The Tour of Britain and the Women’s Tour have visited the area before but haven’t come down these exact roads and with two Tour of Britain stages slated for Wales this autumn we only hope that that situation is rectified as it would provide a great show.
It barely feels fair that on the other side of the pass I’m once again manoeuvring through turns at speed as the bike rushes towards the hard deck of the valley. But it doesn’t last long before I take a right turn and climb once again into the third of the triangle of valleys and luckily Wales has saved the best till last.
Cresting the Bwlch Oerddrws, one of the highest passes in Wales and a location once frequented by bandits, I come to a small flat section and get hints of what’s to come, the mountain ridges slowly unveiling themselves beyond the next ridge but as I hit it you see the whole Dyfi valley before you. It’s enough to take your breath away. The road snaking down and the drama of the mountains towering above. I know I won’t be going mach two with my hair on fire, but I’m going to come pretty close.
Then it happens. We’d hoped to maybe catch a glimpse of a low flying aircraft but it couldn’t come at a better moment as a jet roars overhead. I look at Dan with a grin. “Don’t say it,” he says knowing what I’m thinking. “I feel the need...” “Stop!” I clip back in.
After the A470 catapults me down the first steep slopes it eases and I have to pedal to maintain the mach two my overactive imagination thinks I’m reaching. It’s a fast bend-rich environment and I hit the afterburners out of every one, anxious to keep the pace up as the slopes recede and the landscape becomes more dominated by farmland, the mountain peaks more behind than in front of me now.
It doesn’t take long to reach the village of Minllyn, a quaint little place and a good location for a cafe stop at The Mill – though I did not spot a jukebox with ‘You’ve Lost that Loving Feeling’. From there I press on retracing my steps, sliding left and right through the lanes above the river as we return to Machynlleth.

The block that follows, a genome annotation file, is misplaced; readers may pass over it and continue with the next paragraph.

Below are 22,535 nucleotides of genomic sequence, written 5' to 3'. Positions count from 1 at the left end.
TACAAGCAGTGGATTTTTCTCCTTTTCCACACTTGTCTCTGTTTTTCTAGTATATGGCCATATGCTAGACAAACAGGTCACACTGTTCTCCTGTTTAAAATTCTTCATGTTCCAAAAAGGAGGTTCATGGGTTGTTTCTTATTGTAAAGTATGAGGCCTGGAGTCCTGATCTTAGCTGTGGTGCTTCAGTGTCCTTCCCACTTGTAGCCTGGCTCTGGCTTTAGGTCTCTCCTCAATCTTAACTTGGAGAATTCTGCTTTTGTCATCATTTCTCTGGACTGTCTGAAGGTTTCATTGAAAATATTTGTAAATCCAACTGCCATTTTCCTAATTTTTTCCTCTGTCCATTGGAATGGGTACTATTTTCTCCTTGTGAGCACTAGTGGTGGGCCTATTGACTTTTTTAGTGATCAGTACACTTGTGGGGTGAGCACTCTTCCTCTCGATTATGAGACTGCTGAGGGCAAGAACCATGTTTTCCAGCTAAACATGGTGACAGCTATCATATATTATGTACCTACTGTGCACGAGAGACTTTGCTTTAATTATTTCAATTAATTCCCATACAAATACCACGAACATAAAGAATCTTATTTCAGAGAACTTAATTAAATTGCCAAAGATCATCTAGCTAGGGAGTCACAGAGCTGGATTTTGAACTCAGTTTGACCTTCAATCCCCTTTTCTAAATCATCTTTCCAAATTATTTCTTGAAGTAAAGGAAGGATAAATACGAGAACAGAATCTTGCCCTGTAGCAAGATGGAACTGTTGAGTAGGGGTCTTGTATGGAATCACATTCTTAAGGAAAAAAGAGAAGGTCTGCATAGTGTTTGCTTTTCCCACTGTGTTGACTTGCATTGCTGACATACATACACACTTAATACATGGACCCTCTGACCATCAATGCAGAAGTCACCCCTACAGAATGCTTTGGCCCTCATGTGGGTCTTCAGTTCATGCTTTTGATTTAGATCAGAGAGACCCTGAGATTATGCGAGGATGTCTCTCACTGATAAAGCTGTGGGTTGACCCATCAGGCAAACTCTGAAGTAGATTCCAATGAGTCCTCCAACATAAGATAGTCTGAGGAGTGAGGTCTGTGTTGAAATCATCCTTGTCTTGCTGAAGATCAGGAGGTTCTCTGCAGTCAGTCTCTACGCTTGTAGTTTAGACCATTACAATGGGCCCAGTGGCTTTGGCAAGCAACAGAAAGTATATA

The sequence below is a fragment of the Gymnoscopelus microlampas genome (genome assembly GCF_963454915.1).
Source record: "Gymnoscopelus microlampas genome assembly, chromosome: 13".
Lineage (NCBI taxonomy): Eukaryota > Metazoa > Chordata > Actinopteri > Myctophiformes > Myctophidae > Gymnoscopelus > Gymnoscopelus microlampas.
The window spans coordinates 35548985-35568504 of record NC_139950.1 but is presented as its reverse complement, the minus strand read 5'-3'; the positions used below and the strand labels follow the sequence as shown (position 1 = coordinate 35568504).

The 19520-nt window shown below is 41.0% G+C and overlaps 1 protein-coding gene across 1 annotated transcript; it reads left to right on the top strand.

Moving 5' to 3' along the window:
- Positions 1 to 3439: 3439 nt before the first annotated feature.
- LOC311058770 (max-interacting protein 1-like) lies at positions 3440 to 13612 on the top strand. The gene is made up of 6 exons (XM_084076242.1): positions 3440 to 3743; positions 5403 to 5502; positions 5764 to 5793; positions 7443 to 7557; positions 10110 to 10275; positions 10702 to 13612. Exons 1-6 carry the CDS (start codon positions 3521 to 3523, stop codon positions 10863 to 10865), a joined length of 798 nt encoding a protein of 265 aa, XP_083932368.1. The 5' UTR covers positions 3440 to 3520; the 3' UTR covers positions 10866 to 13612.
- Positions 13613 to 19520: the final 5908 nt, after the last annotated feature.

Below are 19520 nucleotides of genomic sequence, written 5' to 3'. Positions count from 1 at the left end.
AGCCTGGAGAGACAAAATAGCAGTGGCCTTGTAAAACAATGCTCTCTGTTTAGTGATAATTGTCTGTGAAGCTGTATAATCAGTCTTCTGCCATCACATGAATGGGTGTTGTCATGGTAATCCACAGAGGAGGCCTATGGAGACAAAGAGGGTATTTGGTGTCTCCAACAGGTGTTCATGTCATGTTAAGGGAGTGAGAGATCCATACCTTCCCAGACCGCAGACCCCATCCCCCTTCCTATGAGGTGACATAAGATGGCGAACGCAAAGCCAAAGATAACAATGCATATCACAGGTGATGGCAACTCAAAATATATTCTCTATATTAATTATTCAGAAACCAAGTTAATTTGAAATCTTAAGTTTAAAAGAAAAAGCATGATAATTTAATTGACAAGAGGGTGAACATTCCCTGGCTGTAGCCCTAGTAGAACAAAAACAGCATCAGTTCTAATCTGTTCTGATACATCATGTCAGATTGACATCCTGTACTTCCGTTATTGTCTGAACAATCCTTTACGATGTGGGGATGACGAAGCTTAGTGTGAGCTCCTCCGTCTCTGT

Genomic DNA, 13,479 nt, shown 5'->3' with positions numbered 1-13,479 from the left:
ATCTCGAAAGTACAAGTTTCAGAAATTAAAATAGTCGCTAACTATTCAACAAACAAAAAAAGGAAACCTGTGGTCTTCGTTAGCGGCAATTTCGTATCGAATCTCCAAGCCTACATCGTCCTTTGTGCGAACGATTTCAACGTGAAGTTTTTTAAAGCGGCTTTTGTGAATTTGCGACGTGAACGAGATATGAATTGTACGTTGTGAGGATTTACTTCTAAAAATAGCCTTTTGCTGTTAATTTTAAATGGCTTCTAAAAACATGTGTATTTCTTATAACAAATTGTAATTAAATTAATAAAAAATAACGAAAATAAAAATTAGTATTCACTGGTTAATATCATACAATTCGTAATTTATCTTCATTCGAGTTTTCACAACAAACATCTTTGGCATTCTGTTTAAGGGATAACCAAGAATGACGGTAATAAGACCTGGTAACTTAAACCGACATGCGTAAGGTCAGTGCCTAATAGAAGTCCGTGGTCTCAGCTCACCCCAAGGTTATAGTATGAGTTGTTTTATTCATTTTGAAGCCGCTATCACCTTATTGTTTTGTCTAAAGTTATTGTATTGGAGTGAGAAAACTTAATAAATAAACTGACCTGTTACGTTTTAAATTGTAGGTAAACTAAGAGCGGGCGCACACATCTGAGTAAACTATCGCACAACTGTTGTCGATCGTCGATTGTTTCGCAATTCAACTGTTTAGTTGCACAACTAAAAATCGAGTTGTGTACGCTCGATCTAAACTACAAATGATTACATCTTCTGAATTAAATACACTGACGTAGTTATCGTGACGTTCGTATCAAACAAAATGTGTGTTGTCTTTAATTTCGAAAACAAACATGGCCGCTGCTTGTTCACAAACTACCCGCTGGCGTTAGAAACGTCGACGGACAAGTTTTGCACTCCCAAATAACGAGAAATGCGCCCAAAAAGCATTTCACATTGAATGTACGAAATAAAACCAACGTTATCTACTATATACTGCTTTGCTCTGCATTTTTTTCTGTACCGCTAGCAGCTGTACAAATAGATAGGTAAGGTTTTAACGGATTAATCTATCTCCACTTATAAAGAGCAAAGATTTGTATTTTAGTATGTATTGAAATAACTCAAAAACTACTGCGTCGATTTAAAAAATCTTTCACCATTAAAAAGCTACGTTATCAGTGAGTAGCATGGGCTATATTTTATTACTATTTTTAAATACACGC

Having graduated from the Mach Loop itself I feel it’s only right to put it to some use in a hostile environment by climbing the mountain towering over the town to the east, Machynlleth mountain. It’s 10.5km and climbs 466m but that’s deceptive as much of the ascent is packed into the back half. After a gentle 15 minutes I see the road rear up into the sky and thinking it’s the end give it everything I have left up its 14 per cent gradient. It’s only coming round the right hand bend and seeing another steepening slope that I realise my ego is writing cheques my body can’t cash.
Into a vicious headwind up on the moor-like top my body does, however, scrape together enough to avoid a Goose-like fate. It’s worth the extra effort, you could see MiGs coming for miles from up here, it’s truly dramatic stuff to end an action-packed day. Unlike Maverick I won’t be leaving it 35 years before coming back.
This feature originally appeared in the print edition of Cycling Weekly, on sale in newsagents and supermarkets, priced £3.25.
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Having trained as a journalist at Cardiff University I spent eight years working as a business journalist covering everything from social care, to construction to the legal profession and riding my bike at the weekends and evenings. When a friend told me Cycling Weekly was looking for a news editor, I didn't give myself much chance of landing the role, but I did and joined the publication in 2016. Since then I've covered Tours de France, World Championships, hour records, spring classics and races in the Middle East. On top of that, since becoming features editor in 2017 I've also been lucky enough to get myself sent to ride my bike for magazine pieces in Portugal and across the UK. They've all been fun but I have an enduring passion for covering the national track championships. It might not be the most glamorous but it's got a real community feeling to it.